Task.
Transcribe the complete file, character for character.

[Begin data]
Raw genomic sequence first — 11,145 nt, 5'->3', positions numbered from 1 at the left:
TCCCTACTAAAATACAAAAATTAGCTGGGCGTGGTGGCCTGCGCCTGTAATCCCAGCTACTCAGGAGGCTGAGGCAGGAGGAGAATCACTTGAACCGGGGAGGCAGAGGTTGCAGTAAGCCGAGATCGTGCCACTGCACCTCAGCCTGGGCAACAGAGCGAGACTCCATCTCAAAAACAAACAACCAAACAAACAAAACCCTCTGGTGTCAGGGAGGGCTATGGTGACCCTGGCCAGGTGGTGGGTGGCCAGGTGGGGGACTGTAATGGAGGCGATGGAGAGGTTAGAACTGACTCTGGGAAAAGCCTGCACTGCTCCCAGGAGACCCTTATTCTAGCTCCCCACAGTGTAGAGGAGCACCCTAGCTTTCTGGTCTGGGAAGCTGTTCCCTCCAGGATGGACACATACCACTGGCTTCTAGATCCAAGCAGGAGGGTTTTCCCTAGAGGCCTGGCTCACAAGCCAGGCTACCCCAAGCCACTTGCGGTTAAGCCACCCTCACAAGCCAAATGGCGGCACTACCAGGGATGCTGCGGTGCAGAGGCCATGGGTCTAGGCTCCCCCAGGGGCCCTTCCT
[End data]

Raw genomic sequence first — 11,145 nt, 5'->3', positions numbered from 1 at the left:
TCCCTACTAAAATACAAAAATTAGCTGGGCGTGGTGGCCTGCGCCTGTAATCCCAGCTACTCAGGAGGCTGAGGCAGGAGGAGAATCACTTGAACCGGGGAGGCAGAGGTTGCAGTAAGCCGAGATCGTGCCACTGCACCTCAGCCTGGGCAACAGAGCGAGACTCCATCTCAAAAACAAACAACCAAACAAACAAAACCCTCTGGTGTCAGGGAGGGCTATGGTGACCCTGGCCAGGTGGTGGGTGGCCAGGTGGGGGACTGTAATGGAGGCGATGGAGAGGTTAGAACTGACTCTGGGAAAAGCCTGCACTGCTCCCAGGAGACCCTTATTCTAGCTCCCCACAGTGTAGAGGAGCACCCTAGCTTTCTGGTCTGGGAAGCTGTTCCCTCCAGGATGGACACATACCACTGGCTTCTAGATCCAAGCAGGAGGGTTTTCCCTAGAGGCCTGGCTCACAAGCCAGGCTACCCCAAGCCACTTGCGGTTAAGCCACCCTCACAAGCCAAATGGCGGCACTACCAGGGATGCTGCGGTGCAGAGGCCATGGGTCTAGGCTCCCCCAGGGGCCCTTCCT